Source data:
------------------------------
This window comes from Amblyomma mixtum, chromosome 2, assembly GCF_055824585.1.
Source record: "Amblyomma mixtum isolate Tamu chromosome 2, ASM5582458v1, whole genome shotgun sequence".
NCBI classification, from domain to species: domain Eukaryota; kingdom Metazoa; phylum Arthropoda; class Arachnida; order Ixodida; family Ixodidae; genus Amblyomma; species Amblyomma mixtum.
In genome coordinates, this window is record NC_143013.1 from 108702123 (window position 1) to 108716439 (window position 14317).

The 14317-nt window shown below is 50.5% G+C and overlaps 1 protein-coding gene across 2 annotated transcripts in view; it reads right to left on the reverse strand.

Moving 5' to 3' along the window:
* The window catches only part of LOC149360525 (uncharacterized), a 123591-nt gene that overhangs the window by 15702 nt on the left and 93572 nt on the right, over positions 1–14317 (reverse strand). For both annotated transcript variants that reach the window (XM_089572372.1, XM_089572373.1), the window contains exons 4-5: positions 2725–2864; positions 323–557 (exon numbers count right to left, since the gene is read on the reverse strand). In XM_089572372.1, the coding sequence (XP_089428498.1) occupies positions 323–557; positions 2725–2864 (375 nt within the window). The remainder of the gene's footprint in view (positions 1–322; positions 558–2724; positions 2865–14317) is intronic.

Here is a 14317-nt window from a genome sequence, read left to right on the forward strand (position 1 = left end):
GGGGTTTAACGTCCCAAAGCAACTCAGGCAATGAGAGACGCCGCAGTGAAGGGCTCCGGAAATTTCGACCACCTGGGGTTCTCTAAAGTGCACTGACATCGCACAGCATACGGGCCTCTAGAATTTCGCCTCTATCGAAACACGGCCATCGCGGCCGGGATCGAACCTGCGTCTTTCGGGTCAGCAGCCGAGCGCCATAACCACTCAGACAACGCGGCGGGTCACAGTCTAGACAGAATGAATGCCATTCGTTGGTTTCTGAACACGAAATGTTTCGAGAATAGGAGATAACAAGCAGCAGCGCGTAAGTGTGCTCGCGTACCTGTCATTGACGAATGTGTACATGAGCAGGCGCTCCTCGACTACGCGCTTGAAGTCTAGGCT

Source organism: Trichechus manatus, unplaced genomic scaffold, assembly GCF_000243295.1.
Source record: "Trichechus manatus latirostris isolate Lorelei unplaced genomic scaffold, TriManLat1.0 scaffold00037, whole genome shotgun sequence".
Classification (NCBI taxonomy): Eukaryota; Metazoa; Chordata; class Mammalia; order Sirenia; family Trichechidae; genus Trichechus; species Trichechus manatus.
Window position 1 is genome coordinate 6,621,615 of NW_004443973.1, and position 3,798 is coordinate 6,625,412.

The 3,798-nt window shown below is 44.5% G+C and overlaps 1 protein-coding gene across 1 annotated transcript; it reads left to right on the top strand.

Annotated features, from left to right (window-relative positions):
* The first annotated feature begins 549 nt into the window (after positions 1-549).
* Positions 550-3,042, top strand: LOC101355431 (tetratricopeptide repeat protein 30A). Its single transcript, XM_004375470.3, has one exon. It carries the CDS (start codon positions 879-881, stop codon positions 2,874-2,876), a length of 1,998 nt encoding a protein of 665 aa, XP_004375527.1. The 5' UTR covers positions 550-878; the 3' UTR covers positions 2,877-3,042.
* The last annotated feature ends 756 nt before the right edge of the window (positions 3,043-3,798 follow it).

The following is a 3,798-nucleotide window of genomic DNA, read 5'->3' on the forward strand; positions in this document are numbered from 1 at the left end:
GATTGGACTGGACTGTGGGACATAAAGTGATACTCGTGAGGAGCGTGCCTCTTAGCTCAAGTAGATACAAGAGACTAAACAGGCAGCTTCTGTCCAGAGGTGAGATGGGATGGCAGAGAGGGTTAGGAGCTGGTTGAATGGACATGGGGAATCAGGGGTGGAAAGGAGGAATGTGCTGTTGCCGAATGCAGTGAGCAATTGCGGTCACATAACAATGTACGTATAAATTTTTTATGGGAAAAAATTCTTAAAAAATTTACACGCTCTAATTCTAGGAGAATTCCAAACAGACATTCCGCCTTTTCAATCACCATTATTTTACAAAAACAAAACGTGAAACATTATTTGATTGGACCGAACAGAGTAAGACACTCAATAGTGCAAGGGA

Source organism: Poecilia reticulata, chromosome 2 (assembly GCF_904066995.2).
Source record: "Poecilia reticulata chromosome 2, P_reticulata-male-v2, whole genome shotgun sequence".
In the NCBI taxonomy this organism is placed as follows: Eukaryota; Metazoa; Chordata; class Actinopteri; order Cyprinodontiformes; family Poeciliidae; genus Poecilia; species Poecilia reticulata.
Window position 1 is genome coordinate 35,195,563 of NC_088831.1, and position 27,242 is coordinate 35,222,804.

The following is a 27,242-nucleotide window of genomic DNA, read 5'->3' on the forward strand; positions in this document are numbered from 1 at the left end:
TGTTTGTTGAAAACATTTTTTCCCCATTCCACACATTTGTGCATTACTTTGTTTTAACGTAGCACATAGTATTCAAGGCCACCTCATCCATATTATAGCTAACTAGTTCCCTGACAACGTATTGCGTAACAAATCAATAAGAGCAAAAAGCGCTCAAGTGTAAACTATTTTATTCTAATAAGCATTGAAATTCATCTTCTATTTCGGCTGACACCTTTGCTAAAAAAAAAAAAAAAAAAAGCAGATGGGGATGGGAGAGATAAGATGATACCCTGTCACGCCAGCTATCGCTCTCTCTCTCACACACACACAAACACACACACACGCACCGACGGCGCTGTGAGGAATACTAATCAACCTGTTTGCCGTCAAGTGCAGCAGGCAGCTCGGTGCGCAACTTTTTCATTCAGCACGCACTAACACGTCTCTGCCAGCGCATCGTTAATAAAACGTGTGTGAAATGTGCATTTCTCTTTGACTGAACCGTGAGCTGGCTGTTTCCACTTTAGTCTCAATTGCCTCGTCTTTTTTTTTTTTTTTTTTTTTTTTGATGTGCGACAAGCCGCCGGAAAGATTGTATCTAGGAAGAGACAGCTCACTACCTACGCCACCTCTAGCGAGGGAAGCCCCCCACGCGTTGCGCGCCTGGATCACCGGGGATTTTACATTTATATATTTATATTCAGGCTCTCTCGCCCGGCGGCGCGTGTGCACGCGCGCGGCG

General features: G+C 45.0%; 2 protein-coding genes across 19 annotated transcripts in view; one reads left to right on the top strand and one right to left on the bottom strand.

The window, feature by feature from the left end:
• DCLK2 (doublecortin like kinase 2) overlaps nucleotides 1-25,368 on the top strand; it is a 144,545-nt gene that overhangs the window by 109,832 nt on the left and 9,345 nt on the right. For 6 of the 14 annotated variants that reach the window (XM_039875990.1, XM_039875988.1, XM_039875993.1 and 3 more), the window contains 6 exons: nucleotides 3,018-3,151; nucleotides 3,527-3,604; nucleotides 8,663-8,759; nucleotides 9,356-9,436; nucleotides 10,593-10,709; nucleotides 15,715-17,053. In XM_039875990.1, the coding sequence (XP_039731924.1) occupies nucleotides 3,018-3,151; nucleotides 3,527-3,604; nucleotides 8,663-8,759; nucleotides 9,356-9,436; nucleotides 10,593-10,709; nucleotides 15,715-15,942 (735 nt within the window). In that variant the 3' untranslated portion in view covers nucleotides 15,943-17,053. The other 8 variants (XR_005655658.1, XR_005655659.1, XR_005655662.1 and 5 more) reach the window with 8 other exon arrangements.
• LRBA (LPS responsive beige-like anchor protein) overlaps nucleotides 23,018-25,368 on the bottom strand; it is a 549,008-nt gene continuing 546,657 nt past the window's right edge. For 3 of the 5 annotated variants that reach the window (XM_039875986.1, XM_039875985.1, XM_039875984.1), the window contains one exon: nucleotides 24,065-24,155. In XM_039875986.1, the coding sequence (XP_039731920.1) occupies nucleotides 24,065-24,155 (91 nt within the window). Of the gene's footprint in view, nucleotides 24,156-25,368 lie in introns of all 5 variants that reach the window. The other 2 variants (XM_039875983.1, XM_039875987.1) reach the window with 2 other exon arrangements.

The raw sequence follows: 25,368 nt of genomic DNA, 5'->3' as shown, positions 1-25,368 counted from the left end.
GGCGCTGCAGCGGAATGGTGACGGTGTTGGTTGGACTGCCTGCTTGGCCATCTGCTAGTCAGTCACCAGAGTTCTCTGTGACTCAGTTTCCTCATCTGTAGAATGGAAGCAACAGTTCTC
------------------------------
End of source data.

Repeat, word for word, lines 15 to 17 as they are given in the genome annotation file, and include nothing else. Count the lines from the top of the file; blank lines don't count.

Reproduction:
Annotated features, from left to right (window-relative positions):
* The first annotated feature begins 549 nt into the window (after positions 1-549).
* Positions 550-3,042, top strand: LOC101355431 (tetratricopeptide repeat protein 30A). Its single transcript, XM_004375470.3, has one exon. It carries the CDS (start codon positions 879-881, stop codon positions 2,874-2,876), a length of 1,998 nt encoding a protein of 665 aa, XP_004375527.1. The 5' UTR covers positions 550-878; the 3' UTR covers positions 2,877-3,042.